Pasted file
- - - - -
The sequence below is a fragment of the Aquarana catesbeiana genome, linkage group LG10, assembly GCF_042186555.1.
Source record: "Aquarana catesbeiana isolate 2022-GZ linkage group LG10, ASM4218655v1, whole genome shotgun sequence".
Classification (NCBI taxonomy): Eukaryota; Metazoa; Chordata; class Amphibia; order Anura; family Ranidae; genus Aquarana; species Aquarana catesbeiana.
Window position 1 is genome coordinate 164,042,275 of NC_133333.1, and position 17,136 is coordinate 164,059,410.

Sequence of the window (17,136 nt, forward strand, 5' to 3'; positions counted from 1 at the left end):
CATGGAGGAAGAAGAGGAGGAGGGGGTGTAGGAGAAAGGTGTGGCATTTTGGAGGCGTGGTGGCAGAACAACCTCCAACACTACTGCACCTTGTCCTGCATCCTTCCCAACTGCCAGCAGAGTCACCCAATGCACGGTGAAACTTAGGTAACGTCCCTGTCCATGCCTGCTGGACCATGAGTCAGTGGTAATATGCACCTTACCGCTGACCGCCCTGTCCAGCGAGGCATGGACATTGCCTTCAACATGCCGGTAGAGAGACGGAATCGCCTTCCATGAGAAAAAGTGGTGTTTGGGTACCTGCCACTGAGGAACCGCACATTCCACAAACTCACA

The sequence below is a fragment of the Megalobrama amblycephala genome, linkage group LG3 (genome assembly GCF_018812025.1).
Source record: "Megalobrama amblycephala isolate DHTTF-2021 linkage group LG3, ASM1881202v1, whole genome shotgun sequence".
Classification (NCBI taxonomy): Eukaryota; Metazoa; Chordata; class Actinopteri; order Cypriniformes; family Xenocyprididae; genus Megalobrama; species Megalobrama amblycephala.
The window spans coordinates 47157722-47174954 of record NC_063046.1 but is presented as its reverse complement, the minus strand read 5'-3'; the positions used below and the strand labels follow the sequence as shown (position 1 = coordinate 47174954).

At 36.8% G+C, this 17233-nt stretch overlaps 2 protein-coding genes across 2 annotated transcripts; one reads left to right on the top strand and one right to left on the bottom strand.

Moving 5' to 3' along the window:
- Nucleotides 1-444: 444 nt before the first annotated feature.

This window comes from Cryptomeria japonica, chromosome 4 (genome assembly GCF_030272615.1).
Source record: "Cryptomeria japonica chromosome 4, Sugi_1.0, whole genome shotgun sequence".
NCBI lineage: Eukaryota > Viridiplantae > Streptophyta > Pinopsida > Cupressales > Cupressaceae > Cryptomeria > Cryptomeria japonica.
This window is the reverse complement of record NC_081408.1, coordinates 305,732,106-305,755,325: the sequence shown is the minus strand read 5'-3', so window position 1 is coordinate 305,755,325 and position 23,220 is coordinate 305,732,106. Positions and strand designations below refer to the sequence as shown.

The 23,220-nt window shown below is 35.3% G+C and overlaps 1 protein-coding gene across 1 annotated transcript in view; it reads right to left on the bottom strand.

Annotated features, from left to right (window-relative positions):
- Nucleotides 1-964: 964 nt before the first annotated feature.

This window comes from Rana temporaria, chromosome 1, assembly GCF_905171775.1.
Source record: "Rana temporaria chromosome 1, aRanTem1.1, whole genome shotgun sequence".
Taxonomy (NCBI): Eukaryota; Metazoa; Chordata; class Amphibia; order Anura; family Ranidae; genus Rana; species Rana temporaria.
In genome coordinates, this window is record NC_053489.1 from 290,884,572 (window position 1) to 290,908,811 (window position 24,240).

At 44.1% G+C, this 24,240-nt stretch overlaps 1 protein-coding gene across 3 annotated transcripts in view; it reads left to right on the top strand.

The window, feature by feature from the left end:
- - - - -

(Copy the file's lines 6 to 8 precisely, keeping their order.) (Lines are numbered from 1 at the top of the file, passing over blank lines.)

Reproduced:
CATGGAGGAAGAAGAGGAGGAGGGGGTGTAGGAGAAAGGTGTGGCATTTTGGAGGCGTGGTGGCAGAACAACCTCCAACACTACTGCACCTTGTCCTGCATCCTTCCCAACTGCCAGCAGAGTCACCCAATGCACGGTGAAACTTAGGTAACGTCCCTGTCCATGCCTGCTGGACCATGAGTCAGTGGTAATATGCACCTTACCGCTGACCGCCCTGTCCAGCGAGGCATGGACATTGCCTTCAACATGCCGGTAGAGAGACGGAATCGCCTTCCATGAGAAAAAGTGGTGTTTGGGTACCTGCCACTGAGGAACCGCACATTCCACAAACTCACA

The sequence below is a fragment of the Megalobrama amblycephala genome, linkage group LG3 (genome assembly GCF_018812025.1).
Source record: "Megalobrama amblycephala isolate DHTTF-2021 linkage group LG3, ASM1881202v1, whole genome shotgun sequence".